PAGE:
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Louisiana, Missouri
Louisiana, Missouri in June 2018
Louisiana, Missouri in June 2018
Location of Louisiana, Missouri
Location of Louisiana, Missouri
Country United States
State Missouri
County Pike
 • Total 3.42 sq mi (8.86 km2)
 • Land 3.13 sq mi (8.12 km2)
 • Water 0.29 sq mi (0.75 km2)
486 ft (148 m)
 • Total 3,364
 • Estimate 
 • Density 1,023.29/sq mi (395.09/km2)
Time zone UTC-6 (Central (CST))
 • Summer (DST) UTC-5 (CDT)
ZIP code
Area code(s) 573
FIPS code 29-44174

Louisiana is a city in Pike County, Missouri, United States. The population was 3,364 at the 2010 census. Louisiana is located in northeast Missouri, on the Mississippi River, south of Hannibal.

Louisiana is located at the junction of State Route 79 and US 54. The former follows the Mississippi River for most of its length from Hannibal to St. Charles County. The latter enters Louisiana from Illinois via the Champ Clark Bridge, named for a former US Speaker of the House from nearby Bowling Green.


The town was founded in 1816 by John Walter Basye and named after his daughter, Louisiana Basye. Other notable early residents were Samuel Caldwell and Joel Shaw, both of whom purchased land from Bayse in 1818. All three properties became the original town plat and comprised mainly riverfront properties. Many of the towns residents trace their ancestry to these town pioneers. Louisiana proved to be a profitable shipping point on the Mississippi River, and that wealth led to numerous substantial antebellum homes. Many of those still remain and, along with the Georgia Street Historic District in downtown Louisiana, are listed on the National Register of Historic Places. The Missouri Department of Natural Resources has noted that the town has "the most intact Victorian Streetscape in the state of Missouri."

Louisiana is one of three communities forming the 50 Miles of Art corridor, linked by history, heritage & Route 79; Louisiana, Clarksville and Hannibal are home to many artists, crafts-persons and artisans. The community is also home to the annual Louisiana Country Colorfest.

In 1946, the town was the site of a Fischer-Tropsch plant capable of producing liquid hydrocarbon fuels. Seven scientists brought into the United States by Operation Paperclip from Nazi Germany took part in the research.

Louisiana hopes to be part of the "green energy" revolution as a former ammonia plant has been converted for the study and production of synthetic fuels.

Louisiana is home to Pike Counties largest festival, the Louisiana Country Colorfest that began in 1984. The event is held the third weekend in October and is attended by over 8,000 people annually.

In addition to the Georgia Street Historic District, the Charles Bacon House, Capt. George and Attella Barnard House, Bethel Chapel AME Church, City Market, Goodman-Stark House, Louisiana Chicago & Alton Railroad Depot, Louisiana Public Library, North Third Street Historic District, Pike County Hospital, and Gov. Lloyd Crow Stark House and Carriage House are listed on the National Register of Historic Places.


Louisiana is located at 39°26′45″N 91°3′24″W / 39.44583°N 91.05667°W / 39.44583; -91.05667 (39.445833, -91.056584). According to the United States Census Bureau, the city has a total area of 3.42 square miles (8.86 km2), of which, 3.13 square miles (8.11 km2) is land and 0.29 square miles (0.75 km2) is water.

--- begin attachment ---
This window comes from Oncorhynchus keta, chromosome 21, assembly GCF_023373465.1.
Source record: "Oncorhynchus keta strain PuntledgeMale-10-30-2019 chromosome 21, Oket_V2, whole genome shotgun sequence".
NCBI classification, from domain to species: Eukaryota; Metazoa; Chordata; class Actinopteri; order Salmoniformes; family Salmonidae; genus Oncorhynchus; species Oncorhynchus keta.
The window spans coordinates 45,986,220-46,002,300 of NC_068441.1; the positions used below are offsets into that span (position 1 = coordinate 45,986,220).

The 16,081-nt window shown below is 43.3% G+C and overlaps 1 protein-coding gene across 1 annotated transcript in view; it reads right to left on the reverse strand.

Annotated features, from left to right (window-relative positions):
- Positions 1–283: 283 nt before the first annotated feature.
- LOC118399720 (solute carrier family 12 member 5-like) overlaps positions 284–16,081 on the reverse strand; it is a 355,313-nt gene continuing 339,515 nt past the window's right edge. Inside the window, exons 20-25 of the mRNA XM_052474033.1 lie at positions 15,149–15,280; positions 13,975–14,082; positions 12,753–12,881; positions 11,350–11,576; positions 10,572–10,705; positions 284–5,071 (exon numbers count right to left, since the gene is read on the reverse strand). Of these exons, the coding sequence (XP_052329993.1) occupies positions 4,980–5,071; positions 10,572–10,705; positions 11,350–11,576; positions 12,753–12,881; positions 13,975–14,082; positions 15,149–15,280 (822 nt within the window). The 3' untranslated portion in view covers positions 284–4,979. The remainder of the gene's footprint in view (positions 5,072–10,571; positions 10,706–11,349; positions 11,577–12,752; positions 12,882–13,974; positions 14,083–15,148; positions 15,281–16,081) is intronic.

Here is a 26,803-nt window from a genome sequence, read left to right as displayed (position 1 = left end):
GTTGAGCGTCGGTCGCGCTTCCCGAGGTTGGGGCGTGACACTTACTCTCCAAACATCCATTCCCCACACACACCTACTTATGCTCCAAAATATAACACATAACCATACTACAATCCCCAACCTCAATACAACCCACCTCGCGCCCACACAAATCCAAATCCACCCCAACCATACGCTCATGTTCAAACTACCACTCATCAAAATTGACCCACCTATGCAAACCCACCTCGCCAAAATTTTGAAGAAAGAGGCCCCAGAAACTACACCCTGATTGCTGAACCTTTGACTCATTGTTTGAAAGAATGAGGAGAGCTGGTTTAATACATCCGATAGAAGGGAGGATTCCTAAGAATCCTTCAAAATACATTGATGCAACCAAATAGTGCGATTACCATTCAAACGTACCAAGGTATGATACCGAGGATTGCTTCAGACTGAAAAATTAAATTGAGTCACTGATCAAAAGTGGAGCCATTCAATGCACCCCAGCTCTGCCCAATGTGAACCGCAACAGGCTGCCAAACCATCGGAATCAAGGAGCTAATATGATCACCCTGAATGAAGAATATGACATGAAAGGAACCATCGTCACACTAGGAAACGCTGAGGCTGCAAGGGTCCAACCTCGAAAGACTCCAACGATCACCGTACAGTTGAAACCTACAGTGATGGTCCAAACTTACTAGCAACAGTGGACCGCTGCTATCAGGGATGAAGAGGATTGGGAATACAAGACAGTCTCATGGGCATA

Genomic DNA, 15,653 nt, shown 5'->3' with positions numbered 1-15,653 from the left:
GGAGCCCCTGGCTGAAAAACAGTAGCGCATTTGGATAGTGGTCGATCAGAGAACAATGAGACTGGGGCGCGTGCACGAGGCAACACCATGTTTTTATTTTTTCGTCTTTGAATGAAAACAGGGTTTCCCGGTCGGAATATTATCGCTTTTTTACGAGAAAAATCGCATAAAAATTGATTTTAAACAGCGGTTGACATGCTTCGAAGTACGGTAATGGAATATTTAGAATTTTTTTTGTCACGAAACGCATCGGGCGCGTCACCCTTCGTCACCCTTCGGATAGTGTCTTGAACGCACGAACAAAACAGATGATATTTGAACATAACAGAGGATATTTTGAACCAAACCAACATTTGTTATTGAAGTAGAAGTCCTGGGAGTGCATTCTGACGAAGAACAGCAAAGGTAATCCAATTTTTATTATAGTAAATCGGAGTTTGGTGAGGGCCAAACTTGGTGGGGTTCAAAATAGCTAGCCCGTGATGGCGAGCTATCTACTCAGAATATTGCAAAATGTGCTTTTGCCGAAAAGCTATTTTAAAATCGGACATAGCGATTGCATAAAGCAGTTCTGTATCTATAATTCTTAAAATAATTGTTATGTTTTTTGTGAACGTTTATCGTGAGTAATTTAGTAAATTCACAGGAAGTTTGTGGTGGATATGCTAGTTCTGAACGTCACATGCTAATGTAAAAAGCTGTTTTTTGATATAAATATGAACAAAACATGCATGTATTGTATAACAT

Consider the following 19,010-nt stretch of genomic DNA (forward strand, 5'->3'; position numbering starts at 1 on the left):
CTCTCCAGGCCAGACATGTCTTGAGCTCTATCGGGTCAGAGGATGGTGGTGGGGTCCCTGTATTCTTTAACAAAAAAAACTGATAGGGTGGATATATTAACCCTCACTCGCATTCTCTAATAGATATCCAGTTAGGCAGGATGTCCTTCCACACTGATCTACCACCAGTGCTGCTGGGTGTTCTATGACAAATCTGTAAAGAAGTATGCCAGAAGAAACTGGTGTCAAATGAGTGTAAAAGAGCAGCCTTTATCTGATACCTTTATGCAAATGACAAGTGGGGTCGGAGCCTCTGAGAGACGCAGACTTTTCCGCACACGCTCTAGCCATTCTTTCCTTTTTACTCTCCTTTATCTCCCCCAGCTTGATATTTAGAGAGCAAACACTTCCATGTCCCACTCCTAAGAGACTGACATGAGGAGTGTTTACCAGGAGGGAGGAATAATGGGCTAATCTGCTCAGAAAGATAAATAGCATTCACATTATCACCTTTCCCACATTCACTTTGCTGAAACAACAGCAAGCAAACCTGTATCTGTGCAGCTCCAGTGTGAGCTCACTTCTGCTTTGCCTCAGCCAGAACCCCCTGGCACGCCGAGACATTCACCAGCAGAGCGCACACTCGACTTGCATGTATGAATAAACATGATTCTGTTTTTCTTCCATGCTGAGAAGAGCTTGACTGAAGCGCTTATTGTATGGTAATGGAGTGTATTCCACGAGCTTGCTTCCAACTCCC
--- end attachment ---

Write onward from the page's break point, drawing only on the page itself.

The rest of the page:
Historical population
Census Pop.
1850 912
1860 2,436 167.1%
1870 3,639 49.4%
1880 4,325 18.9%
1890 5,090 17.7%
1900 5,131 0.8%
1910 4,454 −13.2%
1920 4,060 −8.8%
1930 3,549 −12.6%
1940 4,669 31.6%
1950 4,389 −6.0%
1960 4,286 −2.3%
1970 4,533 5.8%
1980 4,261 −6.0%
1990 3,967 −6.9%
2000 3,863 −2.6%
2010 3,364 −12.9%
2019 (est.) 3,207 −4.7%
U.S. Decennial Census

2010 census

As of the census of 2010, there were 3,364 people, 1,411 households, and 880 families living in the city. The population density was 1,074.8 inhabitants per square mile (415.0/km2). There were 1,732 housing units at an average density of 553.4 per square mile (213.7/km2). The racial makeup of the city was 89.9% White, 4.7% African American, 0.2% Native American, 0.3% Asian, 2.3% from other races, and 2.6% from two or more races. Hispanic or Latino of any race were 4.1% of the population.

There were 1,411 households, of which 29.8% had children under the age of 18 living with them, 42.0% were married couples living together, 14.1% had a female householder with no husband present, 6.3% had a male householder with no wife present, and 37.6% were non-families. 32.2% of all households were made up of individuals, and 16.2% had someone living alone who was 65 years of age or older. The average household size was 2.35 and the average family size was 2.91.

The median age in the city was 41.3 years. 24.3% of residents were under the age of 18; 7.6% were between the ages of 18 and 24; 22.2% were from 25 to 44; 25.8% were from 45 to 64; and 20.1% were 65 years of age or older. The gender makeup of the city was 47.4% male and 52.6% female.


Public education in Louisiana is administered by Louisiana R-II School District.

Louisiana has a lending library, the Louisiana Public Library.

Notable people

  • Lloyd C. Stark, Governor of Missouri 1937–41, born in Louisiana, Mo.
  • Eddie South, World Famous Jazz Violinist, 1904–1962, born in Louisiana, Mo.
  • George Samuel Clason, Author, who wrote the popular book "The Richest Man in Babylon" born in Louisiana, MO.
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